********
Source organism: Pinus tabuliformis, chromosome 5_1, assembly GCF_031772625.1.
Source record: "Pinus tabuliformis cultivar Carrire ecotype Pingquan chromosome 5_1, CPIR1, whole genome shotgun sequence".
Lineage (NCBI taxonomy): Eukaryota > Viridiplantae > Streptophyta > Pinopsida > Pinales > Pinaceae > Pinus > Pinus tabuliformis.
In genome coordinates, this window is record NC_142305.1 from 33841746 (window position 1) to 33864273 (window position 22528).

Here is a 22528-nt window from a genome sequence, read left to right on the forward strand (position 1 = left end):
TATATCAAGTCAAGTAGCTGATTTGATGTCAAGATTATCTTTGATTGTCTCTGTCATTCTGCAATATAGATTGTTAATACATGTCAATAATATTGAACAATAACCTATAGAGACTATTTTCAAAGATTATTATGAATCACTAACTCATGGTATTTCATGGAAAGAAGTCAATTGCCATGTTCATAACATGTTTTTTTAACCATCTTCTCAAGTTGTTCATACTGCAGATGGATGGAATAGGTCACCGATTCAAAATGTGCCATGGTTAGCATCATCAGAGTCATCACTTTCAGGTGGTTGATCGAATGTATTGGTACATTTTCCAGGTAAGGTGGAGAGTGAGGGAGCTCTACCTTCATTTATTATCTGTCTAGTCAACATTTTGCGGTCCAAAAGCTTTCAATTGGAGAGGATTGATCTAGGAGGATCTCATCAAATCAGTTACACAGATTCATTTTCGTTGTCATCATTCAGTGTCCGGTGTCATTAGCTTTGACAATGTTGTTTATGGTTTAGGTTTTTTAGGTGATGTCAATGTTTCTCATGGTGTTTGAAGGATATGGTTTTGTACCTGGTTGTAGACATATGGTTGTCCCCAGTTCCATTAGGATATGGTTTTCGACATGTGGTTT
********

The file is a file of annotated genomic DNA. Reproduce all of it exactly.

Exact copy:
Source organism: Pinus tabuliformis, chromosome 5_1, assembly GCF_031772625.1.
Source record: "Pinus tabuliformis cultivar Carrire ecotype Pingquan chromosome 5_1, CPIR1, whole genome shotgun sequence".
Lineage (NCBI taxonomy): Eukaryota > Viridiplantae > Streptophyta > Pinopsida > Pinales > Pinaceae > Pinus > Pinus tabuliformis.
In genome coordinates, this window is record NC_142305.1 from 33841746 (window position 1) to 33864273 (window position 22528).

Here is a 22528-nt window from a genome sequence, read left to right on the forward strand (position 1 = left end):
TATATCAAGTCAAGTAGCTGATTTGATGTCAAGATTATCTTTGATTGTCTCTGTCATTCTGCAATATAGATTGTTAATACATGTCAATAATATTGAACAATAACCTATAGAGACTATTTTCAAAGATTATTATGAATCACTAACTCATGGTATTTCATGGAAAGAAGTCAATTGCCATGTTCATAACATGTTTTTTTAACCATCTTCTCAAGTTGTTCATACTGCAGATGGATGGAATAGGTCACCGATTCAAAATGTGCCATGGTTAGCATCATCAGAGTCATCACTTTCAGGTGGTTGATCGAATGTATTGGTACATTTTCCAGGTAAGGTGGAGAGTGAGGGAGCTCTACCTTCATTTATTATCTGTCTAGTCAACATTTTGCGGTCCAAAAGCTTTCAATTGGAGAGGATTGATCTAGGAGGATCTCATCAAATCAGTTACACAGATTCATTTTCGTTGTCATCATTCAGTGTCCGGTGTCATTAGCTTTGACAATGTTGTTTATGGTTTAGGTTTTTTAGGTGATGTCAATGTTTCTCATGGTGTTTGAAGGATATGGTTTTGTACCTGGTTGTAGACATATGGTTGTCCCCAGTTCCATTAGGATATGGTTTTCGACATGTGGTTT